Royal Troon Golf Club was honoured to host the Women’s British Open Championship in 2020 – the first professional women’s major to be held at the club.
It follows, however, a long list of women’s amateur golf championships at Troon which began in 1904 with the Ladies British Amateur Championship.
In fact, the involvement of women in golf at Troon goes back to the inception of the club in 1878.
In 1882, The Ladies’ Golf Club, Troon was formed which exists to this day with members enjoying access to all three golf courses.
By 1897 the ladies’ clubhouse was constructed.
Of all the women players in Troon’s history, the most gifted was Helen Holm.
Holm played off a handicap of plus four. She was a most graceful swinger of the golf club and if anything was lacking in her career, it might have been the fact that she never won the Scottish on her own course at Troon. All her five Scottish Amateur Championship victories were away ones.
Perhaps more importantly in the amateur game, she was a joy to watch and to play with or against. She had the approval that mattered most, that of her sporting contemporaries.
Tall and slim, her preference for trousers when playing golf made her look much more modern than her contemporaries.
Only Joyce Wethered, was reported to have as graceful a swing.
Holm won her first two Scottish Championships playing out of Elie and Earlsferry, in Fife, but it is with Troon that she is indelibly associated.
She defeated Pam Barton 6&5 at Royal Porthcawl in the British Ladies final of 1934 – two years later Barton would be champion of the United States.
The Ladies’ Club presented Helen Holm with a diamond brooch and her car was towed through the streets of Troon to her home with railway fog signals serving as fireworks. These marks of favour would be in evidence again in 1938 when she beat Miss E. Corlett at Burnham.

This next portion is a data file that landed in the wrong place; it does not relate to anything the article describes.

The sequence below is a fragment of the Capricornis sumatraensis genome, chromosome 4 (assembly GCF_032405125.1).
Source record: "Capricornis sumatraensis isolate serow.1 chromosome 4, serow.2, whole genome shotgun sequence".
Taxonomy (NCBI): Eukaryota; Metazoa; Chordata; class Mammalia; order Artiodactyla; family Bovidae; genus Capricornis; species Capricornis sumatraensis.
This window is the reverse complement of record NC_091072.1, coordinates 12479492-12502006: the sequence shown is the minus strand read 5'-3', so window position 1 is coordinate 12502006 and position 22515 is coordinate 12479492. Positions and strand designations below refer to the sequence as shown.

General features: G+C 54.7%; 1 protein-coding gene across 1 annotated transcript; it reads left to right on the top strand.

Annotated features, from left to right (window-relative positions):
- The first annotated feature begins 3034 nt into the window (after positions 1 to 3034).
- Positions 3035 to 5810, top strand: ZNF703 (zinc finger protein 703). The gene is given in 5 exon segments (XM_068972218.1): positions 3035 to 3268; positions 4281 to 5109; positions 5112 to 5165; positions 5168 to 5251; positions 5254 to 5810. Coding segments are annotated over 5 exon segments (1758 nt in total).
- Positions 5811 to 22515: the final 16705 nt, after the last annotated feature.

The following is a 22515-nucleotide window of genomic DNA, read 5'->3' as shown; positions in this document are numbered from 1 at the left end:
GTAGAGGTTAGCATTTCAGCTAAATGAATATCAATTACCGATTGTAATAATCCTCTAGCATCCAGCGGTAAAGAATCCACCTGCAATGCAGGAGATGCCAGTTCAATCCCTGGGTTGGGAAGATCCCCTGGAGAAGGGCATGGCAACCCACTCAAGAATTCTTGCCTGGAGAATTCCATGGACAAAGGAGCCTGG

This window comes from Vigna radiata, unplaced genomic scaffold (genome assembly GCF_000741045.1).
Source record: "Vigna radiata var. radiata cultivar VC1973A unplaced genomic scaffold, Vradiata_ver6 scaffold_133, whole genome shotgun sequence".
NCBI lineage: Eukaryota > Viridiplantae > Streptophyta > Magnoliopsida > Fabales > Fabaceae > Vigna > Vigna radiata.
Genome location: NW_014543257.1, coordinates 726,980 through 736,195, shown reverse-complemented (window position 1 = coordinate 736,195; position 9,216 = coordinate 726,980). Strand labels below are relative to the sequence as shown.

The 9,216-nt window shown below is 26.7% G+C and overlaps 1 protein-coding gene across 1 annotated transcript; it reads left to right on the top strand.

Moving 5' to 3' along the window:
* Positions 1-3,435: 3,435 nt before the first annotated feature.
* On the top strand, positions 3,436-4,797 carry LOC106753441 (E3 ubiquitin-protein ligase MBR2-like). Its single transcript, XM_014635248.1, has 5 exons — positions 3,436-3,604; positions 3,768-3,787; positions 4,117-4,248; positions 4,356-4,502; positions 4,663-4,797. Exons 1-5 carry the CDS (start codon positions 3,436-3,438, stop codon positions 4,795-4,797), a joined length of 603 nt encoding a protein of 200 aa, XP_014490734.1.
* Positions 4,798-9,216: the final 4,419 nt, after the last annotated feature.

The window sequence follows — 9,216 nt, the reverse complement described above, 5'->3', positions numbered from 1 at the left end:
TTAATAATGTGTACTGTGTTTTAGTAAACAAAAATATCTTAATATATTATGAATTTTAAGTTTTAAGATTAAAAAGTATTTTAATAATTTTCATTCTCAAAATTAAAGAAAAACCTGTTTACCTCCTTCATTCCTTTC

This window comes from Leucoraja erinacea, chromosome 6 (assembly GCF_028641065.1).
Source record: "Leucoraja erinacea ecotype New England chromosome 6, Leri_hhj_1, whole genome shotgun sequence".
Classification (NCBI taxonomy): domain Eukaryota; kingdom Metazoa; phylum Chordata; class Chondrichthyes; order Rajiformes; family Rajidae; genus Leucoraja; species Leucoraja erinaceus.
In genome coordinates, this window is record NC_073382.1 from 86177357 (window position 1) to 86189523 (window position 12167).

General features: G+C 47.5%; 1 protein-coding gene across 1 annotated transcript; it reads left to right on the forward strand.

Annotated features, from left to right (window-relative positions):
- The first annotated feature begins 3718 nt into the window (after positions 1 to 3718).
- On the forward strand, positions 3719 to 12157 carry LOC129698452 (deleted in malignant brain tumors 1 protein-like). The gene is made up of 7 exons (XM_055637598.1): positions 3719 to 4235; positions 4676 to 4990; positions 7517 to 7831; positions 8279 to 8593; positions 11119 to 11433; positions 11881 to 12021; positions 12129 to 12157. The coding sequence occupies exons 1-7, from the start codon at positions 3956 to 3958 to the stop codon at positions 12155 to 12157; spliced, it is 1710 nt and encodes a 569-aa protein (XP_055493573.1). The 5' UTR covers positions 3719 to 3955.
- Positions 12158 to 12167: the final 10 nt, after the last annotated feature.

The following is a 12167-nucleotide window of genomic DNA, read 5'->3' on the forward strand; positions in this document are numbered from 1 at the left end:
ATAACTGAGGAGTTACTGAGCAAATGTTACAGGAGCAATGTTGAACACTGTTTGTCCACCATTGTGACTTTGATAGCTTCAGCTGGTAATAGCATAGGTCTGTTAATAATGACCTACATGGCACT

In the 1936 Curtis Cup, Holm won both her singles and foursomes in the first match in which the British Isles had managed to draw with the United States. She defeated the highly-thought-of Patti Berg 4&3 and, partnered by the other wonderful Scottish golfer of the time, Jessie Anderson, (Mrs G. T. Valentine) the all-Scots combination defeated Mrs Hill and Miss Glutting 3&2.
She was severely ill in 1951 but recovered to play at championship level, as well as to help and encourage younger players.
Once a future England international, with whom she was competing in the British Women’s Golf Championship, asked her whether she had ever played in the event before.
“Yes”, replied Mrs. Holm.
“How far did you get?”.
“I won it twice,” she replied, before putting the blushing youngster at her ease.
Since her death in 1971 her memory has been kept alive by the tournament known as the Helen Holm Trophy, a most imaginative competition.
Holm’s family presented The Ladies’ Golf Club, Troon with her favourite club, a jigger, to which was attached her many championship medals.
From the outset this tournament, 54 holes of medal golf played over the Old Course and the Portland Course, has attracted a distinguished entry.
The inaugural competition, played in 1973 was won by Belle Robertson MBE – one of the greatest women golfers Scotland has ever produced. Robertson, who learned her golf at Dunaverty, was later a member and captain of The Ladies’ Golf Club, Troon.
She won the British Ladies Amateur in 1981 and was runner-up on a further three occasions. She represented Great Britain and Ireland in the Curtis Cup on nine occasions, twice as non-playing captain.
The competition is now known as the Helen Holm Scottish Women’s Open Championship and is competed for each April. It marks the start of the season for elite women amateurs in Britain.
The format sees Rounds 1 and 2 played over the Portland Course on Friday and Saturday, with the final round is played over the Old Course on Sunday.
Run by Scottish Golf, the competition attracts a significant international entry. Indeed, the 2019 winner, Slovenian Pia Babnik, went on to make her professional debut on the LET in February.
Over the years, it has been won by some of the finest young women players: including Alison Gemmill of Kilmarnock Barassie, Catriona Lambert (Matthew), Mhairi McKay of Turnberry, Melissa Reid (twice) and Leona Maguire.
A peer of Holm’s, Jean Anderson, said this of her: “She epitomised one’s ideal of a lady golfer. Her grace, charm, great sportsmanship, and keen sense of fun combined with her golfing prowess were admired and envied. Her sense of sportsmanship was outstanding.”
With huge thanks to Douglas McCreath, Club Historian of Royal Troon